While the world is catching pokemon in Pokemon Go, I'm thinking about my recently deceased uncle; uncle Ted.
I didn't know him well, but my dad always enjoyed his visits. Through my dad, I mourn the loss of my uncle, because to lose a brother is painful.
I am separate from my brothers now, and I'd hate to see one go. As we get older, death will creep all of us. And when one does, it means I'm not far from ending my life either. My dad already wrote on Facebook, "see you soon brother".
I wonder what that feels like. When you know your time is up. It's probably like the rest of us, we fool ourselves into thinking death doesn't exist most of the time, but then in moments of contemplation, when something in life gives us pause, we realize. And then we ask, what have we done? And the answer: nothing. And then we ask, what could we do differently? And the answer: nothing.
Some people fight the notion of death by really DOING something, and DOING something means finding something others regard as impressive. It means making your mark. But this is fooling yourself. And then you get upset when someone calls into question your DOING of something, because they're trying to take away all you have, your fantasy.
Tolstoy's book, A Confession left an impression on me. It asks, "Is there any meaning in my life that the inevitable death awaiting me does not destroy?" For most of us the thing we do that will last longest past our deaths will be our kids, but they'll end too. In a couple generation, your mark will fade and fade, until it can't be seen.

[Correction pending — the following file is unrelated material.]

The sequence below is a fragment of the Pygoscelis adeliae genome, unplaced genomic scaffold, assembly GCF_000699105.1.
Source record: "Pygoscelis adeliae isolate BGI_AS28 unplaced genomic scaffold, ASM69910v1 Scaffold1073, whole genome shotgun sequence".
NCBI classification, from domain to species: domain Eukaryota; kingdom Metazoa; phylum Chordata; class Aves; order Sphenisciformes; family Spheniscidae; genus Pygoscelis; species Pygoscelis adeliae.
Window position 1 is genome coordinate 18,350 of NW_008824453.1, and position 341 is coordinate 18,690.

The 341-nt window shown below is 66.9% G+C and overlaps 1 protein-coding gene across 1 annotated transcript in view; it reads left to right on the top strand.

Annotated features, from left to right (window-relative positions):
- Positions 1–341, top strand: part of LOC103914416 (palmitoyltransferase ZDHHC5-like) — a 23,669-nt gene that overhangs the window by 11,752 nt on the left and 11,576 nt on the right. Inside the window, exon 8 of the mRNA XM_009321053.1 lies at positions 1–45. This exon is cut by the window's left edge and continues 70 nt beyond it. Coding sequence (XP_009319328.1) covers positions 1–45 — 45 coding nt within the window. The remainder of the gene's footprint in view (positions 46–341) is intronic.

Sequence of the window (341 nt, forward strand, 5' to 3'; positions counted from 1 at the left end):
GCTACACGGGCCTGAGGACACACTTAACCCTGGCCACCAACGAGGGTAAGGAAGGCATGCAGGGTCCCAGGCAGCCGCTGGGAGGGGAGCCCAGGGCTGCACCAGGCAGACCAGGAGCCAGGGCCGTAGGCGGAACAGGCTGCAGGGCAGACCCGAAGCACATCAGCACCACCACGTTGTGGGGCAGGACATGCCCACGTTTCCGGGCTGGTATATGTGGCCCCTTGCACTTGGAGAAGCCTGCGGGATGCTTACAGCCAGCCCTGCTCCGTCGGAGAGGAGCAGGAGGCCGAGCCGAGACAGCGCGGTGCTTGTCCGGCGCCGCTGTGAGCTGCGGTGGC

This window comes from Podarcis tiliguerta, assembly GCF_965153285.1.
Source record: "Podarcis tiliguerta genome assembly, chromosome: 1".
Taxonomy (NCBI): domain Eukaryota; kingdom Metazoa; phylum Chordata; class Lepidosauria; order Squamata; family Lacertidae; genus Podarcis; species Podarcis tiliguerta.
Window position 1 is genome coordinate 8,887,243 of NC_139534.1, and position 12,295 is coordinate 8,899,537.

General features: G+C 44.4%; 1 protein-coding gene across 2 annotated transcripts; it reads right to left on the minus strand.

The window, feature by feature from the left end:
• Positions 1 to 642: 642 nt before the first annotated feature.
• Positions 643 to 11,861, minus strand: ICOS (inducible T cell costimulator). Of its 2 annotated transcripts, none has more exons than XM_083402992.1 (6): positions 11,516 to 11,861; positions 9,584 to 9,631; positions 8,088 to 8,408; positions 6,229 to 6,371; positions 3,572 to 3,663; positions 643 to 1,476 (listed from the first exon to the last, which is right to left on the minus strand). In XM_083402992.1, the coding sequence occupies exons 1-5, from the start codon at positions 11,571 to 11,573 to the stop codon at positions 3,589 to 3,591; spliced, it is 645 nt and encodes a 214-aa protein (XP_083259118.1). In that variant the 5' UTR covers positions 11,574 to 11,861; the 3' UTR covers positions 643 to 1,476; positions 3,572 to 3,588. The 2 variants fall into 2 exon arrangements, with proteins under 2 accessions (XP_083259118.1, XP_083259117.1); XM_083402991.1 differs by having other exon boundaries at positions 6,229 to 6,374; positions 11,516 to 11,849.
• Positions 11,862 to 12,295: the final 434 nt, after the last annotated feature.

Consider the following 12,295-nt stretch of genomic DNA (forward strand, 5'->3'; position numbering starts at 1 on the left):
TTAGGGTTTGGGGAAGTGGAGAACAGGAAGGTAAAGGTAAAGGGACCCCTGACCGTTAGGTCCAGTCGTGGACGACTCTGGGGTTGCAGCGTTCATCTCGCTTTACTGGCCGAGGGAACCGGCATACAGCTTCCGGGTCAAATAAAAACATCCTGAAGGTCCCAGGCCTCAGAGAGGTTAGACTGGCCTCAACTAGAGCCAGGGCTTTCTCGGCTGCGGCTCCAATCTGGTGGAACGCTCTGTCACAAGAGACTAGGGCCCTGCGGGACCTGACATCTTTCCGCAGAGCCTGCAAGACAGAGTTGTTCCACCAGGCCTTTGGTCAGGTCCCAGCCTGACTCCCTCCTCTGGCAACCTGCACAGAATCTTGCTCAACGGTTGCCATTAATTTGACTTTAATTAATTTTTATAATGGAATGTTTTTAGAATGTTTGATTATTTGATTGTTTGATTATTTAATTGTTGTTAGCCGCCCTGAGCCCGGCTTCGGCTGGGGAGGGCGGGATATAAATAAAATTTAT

So my dad will leave us soon. And I will be the generation after that. I think that as he nears the end he grows aggravated and depressed over how he has done things. He didn't hold relationships well. He has done things that he regrets.
I don't think I'm going to be like that. I've thought hard and honestly about what's right. I've rejected what everyone around me thought was acceptable, and accepted what everyone around me rejected. Because the truth doesn't change. I don't think I would have accepted slavery 200 years ago. And I don't accept political authority now. I try very hard to debunk my strongest beliefs, because I don't want social beliefs, or expressive beliefs, or beliefs that make me feel good. I want true beliefs. And for some reason, when I think about life and about death, I feel okay because my beliefs are the way they are. My mind isn't fragmented into a lot of little parts based on a dozen different labels I want to adhere to. It's all one, and it works together, and when I find a shard that doesn't fit, I discard it so I can keep feeling whole.